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Old 07-28-2012, 11:26 PM   #15
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If anyone is interested, I can provide the thermal break material to greatly reduce conduction from the ribs to the inner skin. I have black 1.5mm "extra tough" EVA foam strips with a very aggressive double stick tape applied to one side. This material is used to make grips for windsurfing booms, but it will work great for this application. It will help keep heat from conducting to the interior skin as well as reduce heat loss in winter. Strips come in approx. 6' lengths and can be made as wide as you would like. PM me for more info.
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Old 07-29-2012, 07:48 PM   #16
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I used two layers of 1/2" RMAX. This has bare AL foil on one side and white painted foil on the other. I used the silver duct tape or I think it is called Tuck tape for sealing the edges. I left the bottom unsealed so water leaks can get to the C-channel to some drains. You can probably use another layer of radiation barrier either as the first layer or the last layer. The foam will conform to the curves if you slit the back side with a utility knife. You can cut out holes for things like tail light etc and use one layer in places like that. Bob's idea about the foam tape on the ribs between the ribs and skin is not a bad idea but I don't know how that will effect the fit of the panels. You can cut the stuff a little big and it holds itself in pretty good but the tape does not hurt. I did not use radiation barrier on the side walls since most of the heat comes through the roof. Painting the roof white is probably going to save you the most in the summer.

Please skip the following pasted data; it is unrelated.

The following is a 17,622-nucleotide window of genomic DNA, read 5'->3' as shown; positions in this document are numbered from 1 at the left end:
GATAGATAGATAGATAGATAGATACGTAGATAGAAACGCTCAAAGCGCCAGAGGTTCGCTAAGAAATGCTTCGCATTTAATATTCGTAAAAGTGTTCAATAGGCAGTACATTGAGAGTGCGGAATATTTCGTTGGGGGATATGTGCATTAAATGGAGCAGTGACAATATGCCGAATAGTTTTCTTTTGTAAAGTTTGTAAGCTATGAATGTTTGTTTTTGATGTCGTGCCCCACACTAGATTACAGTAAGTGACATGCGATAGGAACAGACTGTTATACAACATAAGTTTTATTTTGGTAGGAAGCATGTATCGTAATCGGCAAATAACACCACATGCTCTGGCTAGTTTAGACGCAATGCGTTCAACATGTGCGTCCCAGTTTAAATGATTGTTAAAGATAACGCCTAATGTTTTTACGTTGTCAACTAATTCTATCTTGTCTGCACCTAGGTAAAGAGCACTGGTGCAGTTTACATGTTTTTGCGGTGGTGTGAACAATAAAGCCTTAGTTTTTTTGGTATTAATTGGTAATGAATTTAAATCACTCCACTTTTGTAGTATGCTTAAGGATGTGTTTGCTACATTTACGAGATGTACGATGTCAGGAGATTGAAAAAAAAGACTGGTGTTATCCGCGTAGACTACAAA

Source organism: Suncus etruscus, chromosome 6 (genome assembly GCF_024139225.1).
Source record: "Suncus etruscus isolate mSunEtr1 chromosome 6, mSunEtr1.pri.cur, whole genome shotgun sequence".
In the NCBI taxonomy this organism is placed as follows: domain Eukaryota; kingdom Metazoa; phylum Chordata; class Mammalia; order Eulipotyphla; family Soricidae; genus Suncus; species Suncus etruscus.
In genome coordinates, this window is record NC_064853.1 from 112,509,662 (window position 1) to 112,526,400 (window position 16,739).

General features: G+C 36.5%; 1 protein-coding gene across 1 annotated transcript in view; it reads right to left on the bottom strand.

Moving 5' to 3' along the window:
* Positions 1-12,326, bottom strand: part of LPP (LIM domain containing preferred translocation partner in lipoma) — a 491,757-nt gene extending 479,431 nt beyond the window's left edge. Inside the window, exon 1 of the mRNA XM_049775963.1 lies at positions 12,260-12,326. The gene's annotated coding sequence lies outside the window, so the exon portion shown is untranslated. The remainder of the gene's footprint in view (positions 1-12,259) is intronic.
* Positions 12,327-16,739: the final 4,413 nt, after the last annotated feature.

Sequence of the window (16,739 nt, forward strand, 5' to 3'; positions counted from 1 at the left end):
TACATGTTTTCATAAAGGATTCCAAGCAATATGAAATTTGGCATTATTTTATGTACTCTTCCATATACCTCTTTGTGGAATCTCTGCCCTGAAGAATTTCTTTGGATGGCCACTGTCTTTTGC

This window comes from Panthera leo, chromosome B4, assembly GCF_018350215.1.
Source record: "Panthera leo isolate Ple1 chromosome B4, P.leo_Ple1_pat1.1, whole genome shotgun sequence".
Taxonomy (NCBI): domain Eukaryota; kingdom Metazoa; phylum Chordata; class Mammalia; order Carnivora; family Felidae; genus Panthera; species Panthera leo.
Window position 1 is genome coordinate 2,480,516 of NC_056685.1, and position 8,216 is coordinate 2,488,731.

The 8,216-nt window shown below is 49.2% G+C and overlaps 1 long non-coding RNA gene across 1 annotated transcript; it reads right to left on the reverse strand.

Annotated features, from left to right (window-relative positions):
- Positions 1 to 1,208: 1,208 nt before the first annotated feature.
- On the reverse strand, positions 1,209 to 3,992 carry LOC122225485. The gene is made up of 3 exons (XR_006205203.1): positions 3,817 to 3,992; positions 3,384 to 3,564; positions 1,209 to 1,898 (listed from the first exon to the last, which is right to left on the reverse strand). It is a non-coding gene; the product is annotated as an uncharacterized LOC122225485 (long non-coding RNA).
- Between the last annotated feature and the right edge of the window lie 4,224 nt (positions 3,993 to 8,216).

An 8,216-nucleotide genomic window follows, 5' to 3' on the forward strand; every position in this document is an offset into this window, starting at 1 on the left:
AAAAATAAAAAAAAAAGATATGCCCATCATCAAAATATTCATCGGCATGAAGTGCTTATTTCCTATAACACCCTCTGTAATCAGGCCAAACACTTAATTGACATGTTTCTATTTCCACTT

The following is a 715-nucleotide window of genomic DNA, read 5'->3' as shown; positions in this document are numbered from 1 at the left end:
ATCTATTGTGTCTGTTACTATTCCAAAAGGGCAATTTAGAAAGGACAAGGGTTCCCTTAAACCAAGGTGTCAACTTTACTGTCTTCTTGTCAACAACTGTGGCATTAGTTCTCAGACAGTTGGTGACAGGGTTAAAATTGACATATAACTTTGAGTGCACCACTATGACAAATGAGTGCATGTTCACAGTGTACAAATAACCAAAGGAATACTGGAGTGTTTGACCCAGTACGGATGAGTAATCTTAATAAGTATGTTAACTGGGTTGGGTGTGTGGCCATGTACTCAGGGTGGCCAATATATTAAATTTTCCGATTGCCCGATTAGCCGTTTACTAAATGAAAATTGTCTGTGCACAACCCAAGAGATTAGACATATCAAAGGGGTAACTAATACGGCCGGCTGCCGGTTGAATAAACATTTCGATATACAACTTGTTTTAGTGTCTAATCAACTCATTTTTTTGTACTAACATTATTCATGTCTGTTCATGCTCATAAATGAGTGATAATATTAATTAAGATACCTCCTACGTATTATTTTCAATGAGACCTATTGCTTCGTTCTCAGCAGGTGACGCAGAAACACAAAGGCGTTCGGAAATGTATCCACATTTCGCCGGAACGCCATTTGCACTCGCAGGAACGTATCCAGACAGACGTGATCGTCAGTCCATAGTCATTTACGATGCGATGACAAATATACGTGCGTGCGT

Reflective window tenting will help with the heat coming in the windows. You might be able to use radiation barrier to make window covers or mount that stuff on the roll up shade rollers. You might need the non-bubble wrap rad barrier for the rollers. Awnings will help if you have them.

Perry
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Old 07-29-2012, 07:58 PM   #17
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Originally Posted by perryg114 View Post
Probably the spray foam is going to be the best insulation for the thickness. It does have some drawbacks. If you have a leak the water gets trapped in there and if you have to fix something you have to tear out all that foam to get to it.